Red Lake slot limit consistent with 2009

Bemidji, Minn. – Walleye anglers tired of changing regulations
will find welcome complacency in Upper Red Lake’s fishing rules
this year.

Thanks in part to consistent walleye reproduction and this
year’s winter catch, anglers will see a continued protected 17- to
26-inch slot from the May 15 fishing opener through Monday, June
14; the limit is four walleyes, and one over 26 inches is allowed
in possession. Then, beginning Tuesday, June 15, the protected slot
changes to 20 to 26 inches; the other rules remain the same.

Meanwhile, fishers from the Red Lake Band of Chippewa Indians
will be limited to the same catch as last year, too – about 830,000
pounds. Last year, band fishers caught and netted about 625,000
pounds of fish from Lower Red (165,000 acres) and the band’s
portion of Upper Red (72,000 of 120,000 acres). The state’s portion
is 48,000 acres of Upper Red. The band’s catch was about 76 percent
of its allocation.

Tribal officials say it’s likely those fish will come by way of
both hook-and-line fishing, and netting.

For state anglers, the slot will revert back to 17 to 26 inches
on Dec. 1.

“One year-round regulation would be less complex, but this set
of regulations provides a good balance of resource protection and
angler opportunity on Upper Red Lake,” said Gary Barnard, DNR area
fisheries supervisor from Bemidji, in an agency press release.

The more restrictive size limit is necessary for the early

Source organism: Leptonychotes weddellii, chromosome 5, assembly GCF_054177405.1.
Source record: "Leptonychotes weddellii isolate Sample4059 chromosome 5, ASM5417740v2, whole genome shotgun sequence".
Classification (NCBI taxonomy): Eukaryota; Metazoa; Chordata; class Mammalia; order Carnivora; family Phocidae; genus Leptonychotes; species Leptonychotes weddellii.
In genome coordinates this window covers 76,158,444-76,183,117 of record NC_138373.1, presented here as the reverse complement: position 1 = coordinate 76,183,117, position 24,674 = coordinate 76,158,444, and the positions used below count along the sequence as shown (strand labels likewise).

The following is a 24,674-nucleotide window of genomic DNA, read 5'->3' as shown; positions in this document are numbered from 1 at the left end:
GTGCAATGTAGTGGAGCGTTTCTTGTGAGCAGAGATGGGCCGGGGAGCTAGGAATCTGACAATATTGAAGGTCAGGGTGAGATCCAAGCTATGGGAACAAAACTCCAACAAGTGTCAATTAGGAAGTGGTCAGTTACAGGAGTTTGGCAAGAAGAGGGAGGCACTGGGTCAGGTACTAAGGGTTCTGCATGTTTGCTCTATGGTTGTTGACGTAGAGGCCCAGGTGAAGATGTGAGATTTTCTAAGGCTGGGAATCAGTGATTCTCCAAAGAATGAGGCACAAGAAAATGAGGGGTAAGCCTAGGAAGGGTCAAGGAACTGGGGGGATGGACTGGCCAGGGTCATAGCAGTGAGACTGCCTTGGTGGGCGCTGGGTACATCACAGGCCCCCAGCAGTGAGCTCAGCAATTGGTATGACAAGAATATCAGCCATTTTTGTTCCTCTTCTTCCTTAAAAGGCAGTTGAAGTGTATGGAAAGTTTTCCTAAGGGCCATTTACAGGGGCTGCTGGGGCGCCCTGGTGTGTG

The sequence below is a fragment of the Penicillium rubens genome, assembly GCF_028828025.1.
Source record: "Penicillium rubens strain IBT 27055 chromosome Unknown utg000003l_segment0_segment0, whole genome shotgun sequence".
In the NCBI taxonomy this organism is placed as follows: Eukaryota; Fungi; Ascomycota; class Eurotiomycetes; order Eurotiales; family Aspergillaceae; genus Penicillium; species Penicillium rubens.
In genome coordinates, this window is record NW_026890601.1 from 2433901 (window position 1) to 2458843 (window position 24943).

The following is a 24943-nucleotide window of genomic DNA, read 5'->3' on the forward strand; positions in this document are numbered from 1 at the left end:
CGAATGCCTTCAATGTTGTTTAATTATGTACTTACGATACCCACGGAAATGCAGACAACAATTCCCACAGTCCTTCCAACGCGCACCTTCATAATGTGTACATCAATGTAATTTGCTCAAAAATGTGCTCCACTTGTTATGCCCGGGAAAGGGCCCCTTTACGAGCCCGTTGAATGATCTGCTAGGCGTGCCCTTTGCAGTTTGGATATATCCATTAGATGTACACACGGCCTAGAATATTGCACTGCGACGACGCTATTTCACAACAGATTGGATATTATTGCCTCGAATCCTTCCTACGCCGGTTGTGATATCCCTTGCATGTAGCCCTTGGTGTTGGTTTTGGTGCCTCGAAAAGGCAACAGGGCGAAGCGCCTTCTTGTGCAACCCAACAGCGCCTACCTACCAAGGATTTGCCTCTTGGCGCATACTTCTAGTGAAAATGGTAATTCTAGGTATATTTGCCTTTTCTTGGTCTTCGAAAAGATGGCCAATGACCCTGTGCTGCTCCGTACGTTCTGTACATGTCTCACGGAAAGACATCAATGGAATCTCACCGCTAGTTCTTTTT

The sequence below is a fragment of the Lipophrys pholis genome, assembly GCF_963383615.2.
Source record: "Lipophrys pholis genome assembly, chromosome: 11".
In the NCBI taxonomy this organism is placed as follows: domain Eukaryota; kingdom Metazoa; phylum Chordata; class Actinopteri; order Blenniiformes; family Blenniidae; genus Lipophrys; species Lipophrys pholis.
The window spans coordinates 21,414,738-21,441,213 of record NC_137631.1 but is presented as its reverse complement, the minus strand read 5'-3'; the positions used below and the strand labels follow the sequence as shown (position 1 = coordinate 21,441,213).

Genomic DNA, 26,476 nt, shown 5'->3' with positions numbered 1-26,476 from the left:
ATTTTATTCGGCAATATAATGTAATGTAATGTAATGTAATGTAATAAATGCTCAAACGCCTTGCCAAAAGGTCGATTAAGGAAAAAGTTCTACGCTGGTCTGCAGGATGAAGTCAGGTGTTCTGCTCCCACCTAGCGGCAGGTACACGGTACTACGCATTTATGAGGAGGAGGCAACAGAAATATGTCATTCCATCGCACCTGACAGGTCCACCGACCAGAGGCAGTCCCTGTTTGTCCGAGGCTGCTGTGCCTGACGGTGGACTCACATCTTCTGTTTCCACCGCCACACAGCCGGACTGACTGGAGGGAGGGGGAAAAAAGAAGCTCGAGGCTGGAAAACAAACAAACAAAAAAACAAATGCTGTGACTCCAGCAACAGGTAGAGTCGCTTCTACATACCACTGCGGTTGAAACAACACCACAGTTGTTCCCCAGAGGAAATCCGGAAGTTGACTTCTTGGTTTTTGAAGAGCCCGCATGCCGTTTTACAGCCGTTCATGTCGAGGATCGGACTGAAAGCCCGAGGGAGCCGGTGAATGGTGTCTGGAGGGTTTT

season, the DNR says, when angler catch rates are higher and
mature, spawning walleyes are more vulnerable. The fish that may be
kept during the first month of the year are smaller males or
immature fish. The return to the larger protected slot in December
is because of high ice-fishing pressure, the DNR says.

Barnard said the regulations package has been popular with
anglers and local businesses.

The target harvest for state-licensed anglers this year is
168,000 pounds, the same as last year, according to Henry Drewes,
regional fisheries manager in Bemidji. Anglers began counting
toward that limit when the ice-fishing season began last winter,
and the current harvest stands at about 65,000 pounds, Drewes said.
That, too, is similar to last year, when state angler harvest
reached 147,000 pounds, or about 88 percent of the target
harvest.

Drewes said angler pressure on Upper Red has been leveling off;
last summer 209,000 angler hours were documented, the most since
walleye fishing resumed on the lakes in 2006. This winter, anglers
logged about 745,000 hours, the second most since the walleye
fishery reopened.

“Last winter, (angling) started off real good … but really
tailed off in February,” he said.

Earlier this week, Drewes said Red Lake walleyes were still
spawning, an activity that’s been extended because of this year’s
early ice-out.

“Things are probably two weeks ahead of normal,” he said.

Beyond that, the northern part of the state is quite dry, and
water levels are below what they typically are this time of year,
Drewes added.

“This has been an unprecedented spring,” he said.

Pat Brown, Fisheries program director for Red Lake DNR, said his
crews had conducted a spring assessment of Red Lake walleyes, and
found the fish to be “very, very healthy,” he said.

“The number of large fish hasn’t come up yet – fish that are 22
to 36 inches we’re not seeing (often),” Brown said. “That’s